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brooded and brooded, yet worked magnificently at his profession, worked at making amends. The place and I had brought out the latent mischief. Now he implored me to marry him, to show him I was glad he had carried out my wishes.

"Your heart is now quite well … I have sounded it over and over again. You will never have a return of those pains. Margaret …"

I got rid of him that day as quickly as possible, not answering yes or no definitely, marking time, soothing him disingenuously. Before the next day was at its meridian I had hurriedly left Carbies. Left Pineland, all the strange absorbing story, and this poor obsessed doctor. I left a letter for him, the most difficult piece of prose I have ever written. I was writing to a madman to persuade him he was sane! I gave urgent reasons for being in London, added a few lines, that I hoped he would understand, about having abandoned my intention of turning my morphia dreams into "copy"; tried to convey to him that he had nothing to fear from me …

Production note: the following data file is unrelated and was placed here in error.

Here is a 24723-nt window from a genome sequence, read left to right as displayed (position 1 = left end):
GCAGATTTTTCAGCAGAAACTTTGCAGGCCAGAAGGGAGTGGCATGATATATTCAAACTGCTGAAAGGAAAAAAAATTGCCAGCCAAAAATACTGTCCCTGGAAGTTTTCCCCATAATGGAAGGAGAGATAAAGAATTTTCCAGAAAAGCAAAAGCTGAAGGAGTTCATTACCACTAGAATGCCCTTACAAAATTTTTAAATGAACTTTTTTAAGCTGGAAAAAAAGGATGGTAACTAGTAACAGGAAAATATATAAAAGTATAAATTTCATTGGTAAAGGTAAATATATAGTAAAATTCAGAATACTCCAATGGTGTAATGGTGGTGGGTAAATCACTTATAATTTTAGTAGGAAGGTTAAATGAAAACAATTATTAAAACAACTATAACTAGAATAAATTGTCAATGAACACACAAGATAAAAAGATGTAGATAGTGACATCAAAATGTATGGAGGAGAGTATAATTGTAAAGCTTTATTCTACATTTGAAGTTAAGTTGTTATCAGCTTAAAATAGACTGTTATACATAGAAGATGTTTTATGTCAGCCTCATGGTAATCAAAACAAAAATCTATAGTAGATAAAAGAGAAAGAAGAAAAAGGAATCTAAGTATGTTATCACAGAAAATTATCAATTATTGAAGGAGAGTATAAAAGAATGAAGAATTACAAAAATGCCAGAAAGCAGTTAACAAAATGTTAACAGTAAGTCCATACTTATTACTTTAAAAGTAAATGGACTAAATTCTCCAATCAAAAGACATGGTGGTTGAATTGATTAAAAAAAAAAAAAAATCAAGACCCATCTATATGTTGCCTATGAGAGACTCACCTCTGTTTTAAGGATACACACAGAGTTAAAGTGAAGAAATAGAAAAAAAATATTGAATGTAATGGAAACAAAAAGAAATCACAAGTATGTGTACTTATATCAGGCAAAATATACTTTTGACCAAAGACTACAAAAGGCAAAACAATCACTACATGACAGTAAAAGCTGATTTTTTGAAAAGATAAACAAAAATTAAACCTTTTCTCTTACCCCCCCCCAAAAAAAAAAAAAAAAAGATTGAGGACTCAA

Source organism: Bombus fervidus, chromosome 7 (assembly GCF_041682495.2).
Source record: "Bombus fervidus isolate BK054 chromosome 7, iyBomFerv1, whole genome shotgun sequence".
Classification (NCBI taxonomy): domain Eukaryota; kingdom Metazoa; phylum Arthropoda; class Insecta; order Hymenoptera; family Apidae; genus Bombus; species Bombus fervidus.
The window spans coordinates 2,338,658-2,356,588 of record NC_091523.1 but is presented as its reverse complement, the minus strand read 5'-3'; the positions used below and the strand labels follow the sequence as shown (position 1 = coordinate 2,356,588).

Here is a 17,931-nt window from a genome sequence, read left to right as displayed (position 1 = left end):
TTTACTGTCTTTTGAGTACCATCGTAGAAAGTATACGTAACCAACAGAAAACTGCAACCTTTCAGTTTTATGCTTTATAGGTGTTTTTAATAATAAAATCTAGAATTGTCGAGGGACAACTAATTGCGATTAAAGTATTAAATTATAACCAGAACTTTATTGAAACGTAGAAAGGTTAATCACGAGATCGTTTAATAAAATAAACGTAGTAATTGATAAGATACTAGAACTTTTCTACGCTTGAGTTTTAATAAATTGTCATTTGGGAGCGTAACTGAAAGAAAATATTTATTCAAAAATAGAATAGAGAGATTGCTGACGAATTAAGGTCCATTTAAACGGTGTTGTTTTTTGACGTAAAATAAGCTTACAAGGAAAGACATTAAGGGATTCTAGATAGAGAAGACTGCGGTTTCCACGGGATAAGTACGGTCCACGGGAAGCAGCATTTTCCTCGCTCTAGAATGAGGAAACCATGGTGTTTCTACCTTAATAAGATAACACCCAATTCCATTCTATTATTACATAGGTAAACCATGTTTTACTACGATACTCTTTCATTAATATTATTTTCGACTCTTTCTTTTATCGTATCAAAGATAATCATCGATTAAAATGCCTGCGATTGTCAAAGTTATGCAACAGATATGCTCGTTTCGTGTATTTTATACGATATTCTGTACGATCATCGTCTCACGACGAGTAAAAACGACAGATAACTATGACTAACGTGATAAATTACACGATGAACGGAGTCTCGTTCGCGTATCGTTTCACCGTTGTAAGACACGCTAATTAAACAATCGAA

I never had an answer to my letter. I parried Ella's raillery, resumed my old life. But I could not forget my country practitioner nor what I owed him. A peculiar tenderness lingered. However I might try to disguise names and places he would read through the lines. It was difficult to say what would be the effect on his mind and I would not take